Sports were mandatory so they call that bukatzu, and I went into the judoko. So every day I would have to very nicely fold up my judo uniform two or three times. I got very accustomed to folding the clothing, and then I would tie it with the belt, the opi, and patent it over my shoulder and off to the train I went. I saw the folding method, and it was very natskashi.

Natskashi is one of those words that is kind of hard in Japanese. For those people who speak any Portuguese, it’s a little similar to saldacci. But it’s a little hard to translate into English. It makes me think fondly of my experience in Japan.

Jun Greminger: The closest word might be nostalgia; something like that.

Tim Ferriss: Nostalgia, there we go. That’s probably the closest word. How is the KonMari method different from minimalism? Or when people ask her is the KonMari method minimalism, how does she answer that?

Marie Kondo: [Speaking Japanese]

Tim Ferriss: This is very fun for me to explore because what Marie was just explaining is that in minimalism, you’re really focusing on reduction and the minimal amount as the objective. Whereas in her method – please correct me if I get any of this wrong – the amount doesn’t really matter as much. It’s about finding the balance that makes you happy.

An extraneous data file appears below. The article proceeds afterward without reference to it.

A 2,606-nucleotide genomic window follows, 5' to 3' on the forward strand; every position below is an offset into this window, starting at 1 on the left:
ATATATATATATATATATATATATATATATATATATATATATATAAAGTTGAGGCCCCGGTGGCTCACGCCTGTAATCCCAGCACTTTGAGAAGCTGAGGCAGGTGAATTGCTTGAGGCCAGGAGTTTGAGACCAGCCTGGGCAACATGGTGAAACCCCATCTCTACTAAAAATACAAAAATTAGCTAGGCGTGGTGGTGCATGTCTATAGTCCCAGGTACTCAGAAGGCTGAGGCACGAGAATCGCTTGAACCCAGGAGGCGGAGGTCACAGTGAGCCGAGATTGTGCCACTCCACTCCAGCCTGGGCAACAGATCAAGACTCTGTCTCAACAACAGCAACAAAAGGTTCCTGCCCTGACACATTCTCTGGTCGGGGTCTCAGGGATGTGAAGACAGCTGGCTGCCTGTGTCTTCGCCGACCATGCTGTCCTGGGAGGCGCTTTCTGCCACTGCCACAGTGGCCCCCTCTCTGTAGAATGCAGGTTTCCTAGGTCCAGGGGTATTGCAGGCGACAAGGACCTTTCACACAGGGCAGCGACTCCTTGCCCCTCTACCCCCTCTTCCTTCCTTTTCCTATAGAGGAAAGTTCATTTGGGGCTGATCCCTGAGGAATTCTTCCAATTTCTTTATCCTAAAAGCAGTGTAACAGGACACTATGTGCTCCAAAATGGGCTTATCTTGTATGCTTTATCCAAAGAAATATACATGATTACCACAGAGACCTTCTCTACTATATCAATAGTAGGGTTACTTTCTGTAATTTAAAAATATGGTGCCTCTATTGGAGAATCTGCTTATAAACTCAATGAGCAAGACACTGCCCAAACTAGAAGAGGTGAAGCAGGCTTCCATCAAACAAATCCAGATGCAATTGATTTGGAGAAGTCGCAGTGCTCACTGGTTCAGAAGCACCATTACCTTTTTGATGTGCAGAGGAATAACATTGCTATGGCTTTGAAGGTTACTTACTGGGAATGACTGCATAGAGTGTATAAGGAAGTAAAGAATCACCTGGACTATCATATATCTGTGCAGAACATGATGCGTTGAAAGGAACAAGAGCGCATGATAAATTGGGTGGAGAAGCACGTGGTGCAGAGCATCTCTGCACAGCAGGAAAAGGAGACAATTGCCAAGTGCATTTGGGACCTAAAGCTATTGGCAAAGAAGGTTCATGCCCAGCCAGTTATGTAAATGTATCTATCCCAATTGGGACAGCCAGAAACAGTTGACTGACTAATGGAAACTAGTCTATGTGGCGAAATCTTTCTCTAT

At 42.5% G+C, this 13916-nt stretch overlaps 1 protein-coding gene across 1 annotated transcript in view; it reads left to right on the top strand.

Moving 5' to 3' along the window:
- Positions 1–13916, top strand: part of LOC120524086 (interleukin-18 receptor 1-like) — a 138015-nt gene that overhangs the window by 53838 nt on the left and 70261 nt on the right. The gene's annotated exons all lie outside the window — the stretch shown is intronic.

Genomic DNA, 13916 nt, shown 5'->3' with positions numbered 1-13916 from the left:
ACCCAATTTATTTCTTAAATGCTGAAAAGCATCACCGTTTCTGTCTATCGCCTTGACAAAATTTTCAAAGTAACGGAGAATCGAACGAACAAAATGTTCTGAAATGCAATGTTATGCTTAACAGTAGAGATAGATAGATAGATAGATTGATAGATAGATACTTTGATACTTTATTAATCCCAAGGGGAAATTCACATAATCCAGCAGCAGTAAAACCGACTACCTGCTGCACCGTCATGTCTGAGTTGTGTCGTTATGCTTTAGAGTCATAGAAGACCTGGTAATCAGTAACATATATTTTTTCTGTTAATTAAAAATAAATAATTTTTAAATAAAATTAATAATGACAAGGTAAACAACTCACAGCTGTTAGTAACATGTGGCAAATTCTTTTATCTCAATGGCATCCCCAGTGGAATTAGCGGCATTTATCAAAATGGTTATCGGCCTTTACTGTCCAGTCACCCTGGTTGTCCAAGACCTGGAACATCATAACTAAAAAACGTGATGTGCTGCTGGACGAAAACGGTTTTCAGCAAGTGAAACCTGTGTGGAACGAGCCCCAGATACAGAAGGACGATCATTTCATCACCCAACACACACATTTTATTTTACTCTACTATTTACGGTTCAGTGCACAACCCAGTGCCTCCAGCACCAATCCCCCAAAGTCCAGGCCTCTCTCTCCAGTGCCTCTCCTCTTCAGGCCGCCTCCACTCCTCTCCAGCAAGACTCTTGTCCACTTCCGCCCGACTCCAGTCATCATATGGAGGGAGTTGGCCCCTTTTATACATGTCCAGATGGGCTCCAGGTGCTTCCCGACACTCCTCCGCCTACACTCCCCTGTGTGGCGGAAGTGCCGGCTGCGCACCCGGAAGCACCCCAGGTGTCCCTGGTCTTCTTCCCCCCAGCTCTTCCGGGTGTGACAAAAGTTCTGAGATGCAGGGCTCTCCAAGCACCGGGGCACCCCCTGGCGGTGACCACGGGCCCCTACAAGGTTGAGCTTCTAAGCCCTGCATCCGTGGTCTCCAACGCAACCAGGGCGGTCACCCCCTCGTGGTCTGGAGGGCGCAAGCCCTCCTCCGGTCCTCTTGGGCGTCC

And as long as that’s the case, then it’s permissible in so much as it reminds me – and my fans are probably sick and tired of hearing me talk about Seneca and stoicism, but stoics would talk about, in the case of Seneca for instance, riches not being the problem. So you’re allowed to have riches as long as the riches don’t have you, if that makes sense. In other words, it sounds like she’s also saying you can have belongings, as long as those are belongings that give you joy, but not when the things we own start owning us.

Jun Greminger: Exactly.